Fear of failure can hold students back


Melissa NunezOpinions and Features Editor

As a freshman, I sat in my tier one American history class overwhelmed with the fast paced, increased workload that came with higher education. Overwhelmed, not because I was allowing my work to fall by the wayside, but doubtful at my own ability to fulfill these new demands. It was there when the professor gave me some reassuring advice that I would actively use in the coming years, “everything gets done,” meaning, as students, we always manage to find a way to complete our work despite other demands and social obligations.

I thought it was a statement that rang true in my own life, until someone posed a simple question that spoke to the contrary, “but what if it does not?” A simple question, but a wrench in the cog nonetheless, because it is true, people fail. We fail each other and we fail ourselves, but failure is apart of life and the college experience. Why are we so afraid to fail when without it there would be nothing to overcome and learn from? To know nothing but success would be a life without tribulations and lessons.

According to a 2014 poll conducted by Roger Jones of the Harvard Business Review, out of 116 CEOs surveyed, the biggest fear among them was the “imposter syndrome” or the fear of looking inept to others. Others included under performing, appearing too fragile, being “politically attacked by colleagues,” and looking foolish. Out of those surveyed, 60 percent of the CEOs admitted these fears drive their demeanor around their executive teams.

These fears also lead to “dysfunctional” workplace conduct, such as avoiding sincere, open communication, excessive “political game playing,” failure to share information amongst each other, as well as failure to claim ownership, to follow through and to tolerate poor behavior, according to the Harvard Business Review.

In concealing our worst fears, we encase ourselves from each other and from honest life experience that can ultimately favorably shape us.

In a statement to the Graduate School of Stanford Business magazine, Jerker Denrell, an associate professor of organizational behavior, said it seems obvious, to study the achievements of successful people in order to rationalize their effective performance. But with overwhelming studies looking at success, a major part of the cycle becomes unobserved, failure.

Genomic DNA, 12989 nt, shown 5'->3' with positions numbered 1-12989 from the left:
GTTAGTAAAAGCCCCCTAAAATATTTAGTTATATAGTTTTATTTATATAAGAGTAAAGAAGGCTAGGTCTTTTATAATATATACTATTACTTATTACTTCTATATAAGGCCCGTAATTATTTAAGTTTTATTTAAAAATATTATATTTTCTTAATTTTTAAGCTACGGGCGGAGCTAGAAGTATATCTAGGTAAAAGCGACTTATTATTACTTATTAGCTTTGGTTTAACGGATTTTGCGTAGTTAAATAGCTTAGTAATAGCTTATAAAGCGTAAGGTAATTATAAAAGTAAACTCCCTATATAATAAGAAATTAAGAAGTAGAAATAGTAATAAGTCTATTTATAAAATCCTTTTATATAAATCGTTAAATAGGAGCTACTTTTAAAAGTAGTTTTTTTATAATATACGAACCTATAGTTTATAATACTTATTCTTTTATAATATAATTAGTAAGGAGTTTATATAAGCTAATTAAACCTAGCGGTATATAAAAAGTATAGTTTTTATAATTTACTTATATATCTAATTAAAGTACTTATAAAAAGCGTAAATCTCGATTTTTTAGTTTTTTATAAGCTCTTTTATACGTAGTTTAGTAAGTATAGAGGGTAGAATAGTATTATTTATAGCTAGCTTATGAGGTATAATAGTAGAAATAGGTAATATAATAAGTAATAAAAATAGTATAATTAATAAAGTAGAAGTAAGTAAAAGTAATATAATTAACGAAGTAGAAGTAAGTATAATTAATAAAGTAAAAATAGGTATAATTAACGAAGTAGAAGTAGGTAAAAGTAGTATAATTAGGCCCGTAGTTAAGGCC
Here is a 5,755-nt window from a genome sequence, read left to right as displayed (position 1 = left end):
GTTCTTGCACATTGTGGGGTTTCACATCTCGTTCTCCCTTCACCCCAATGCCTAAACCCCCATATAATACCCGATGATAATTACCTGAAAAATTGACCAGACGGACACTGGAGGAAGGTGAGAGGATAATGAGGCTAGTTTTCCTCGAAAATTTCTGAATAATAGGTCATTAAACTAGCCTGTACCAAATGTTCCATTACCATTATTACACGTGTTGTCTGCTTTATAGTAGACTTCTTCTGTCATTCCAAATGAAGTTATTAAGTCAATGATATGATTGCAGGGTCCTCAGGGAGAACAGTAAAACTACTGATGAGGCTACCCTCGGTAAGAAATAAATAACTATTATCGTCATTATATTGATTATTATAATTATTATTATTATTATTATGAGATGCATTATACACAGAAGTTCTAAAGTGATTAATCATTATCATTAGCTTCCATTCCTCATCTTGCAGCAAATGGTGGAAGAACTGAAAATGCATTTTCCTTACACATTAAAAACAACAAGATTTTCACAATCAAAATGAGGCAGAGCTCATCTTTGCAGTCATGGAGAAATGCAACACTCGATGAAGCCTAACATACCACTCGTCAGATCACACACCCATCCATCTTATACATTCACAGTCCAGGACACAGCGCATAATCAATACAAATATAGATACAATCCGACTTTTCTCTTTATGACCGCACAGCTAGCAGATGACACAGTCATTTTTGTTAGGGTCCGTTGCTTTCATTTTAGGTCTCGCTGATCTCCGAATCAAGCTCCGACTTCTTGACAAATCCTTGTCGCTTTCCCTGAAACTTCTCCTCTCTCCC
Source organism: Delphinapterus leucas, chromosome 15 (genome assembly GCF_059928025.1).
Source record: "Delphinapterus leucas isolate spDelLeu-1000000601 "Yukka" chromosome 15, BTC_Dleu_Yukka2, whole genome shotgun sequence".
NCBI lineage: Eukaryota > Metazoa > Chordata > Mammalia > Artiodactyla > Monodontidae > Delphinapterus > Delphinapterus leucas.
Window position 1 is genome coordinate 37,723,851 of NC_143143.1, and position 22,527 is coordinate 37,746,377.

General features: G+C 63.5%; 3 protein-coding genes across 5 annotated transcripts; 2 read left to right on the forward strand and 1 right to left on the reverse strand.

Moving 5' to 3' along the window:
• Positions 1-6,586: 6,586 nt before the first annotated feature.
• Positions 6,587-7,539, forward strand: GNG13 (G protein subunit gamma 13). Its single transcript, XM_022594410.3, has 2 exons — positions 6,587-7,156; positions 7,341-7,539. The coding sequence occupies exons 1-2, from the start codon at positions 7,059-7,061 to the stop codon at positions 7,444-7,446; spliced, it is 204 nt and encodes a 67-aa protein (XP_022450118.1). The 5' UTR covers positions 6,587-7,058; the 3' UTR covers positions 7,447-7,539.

According to Denrell, when companies, like people, focus on their successes rather than take risks, they often find themselves at a disadvantage. Companies like Kodak and Xerox, who focused on their most successful brands and inevitably performed poorly overtime.

Denrell went on to say, if a risky idea is mediocre, then it will fail and may fail big, but those who take the risk and find themselves succeeding reap larger rewards.

In higher education, students are preparing to enter into a competitive and evolving workforce, trying to make their mark where they can. If they are going into this world resourceful and venturesome, they must do so without fear of failure.

In a simple sense, everything may not get done, which is not to say that you should not try. Failure and the acceptance of it is not the worst thing a student can experience. When students are afraid to fail they miss honest and open dialogues with their professors or peers, being accountable with themselves as well as becoming truly self aware.

So in the famous words of poet, Samuel Beckett, “Try again. Fail again. Fail better.” Success is not won overnight and students should not just expect it.

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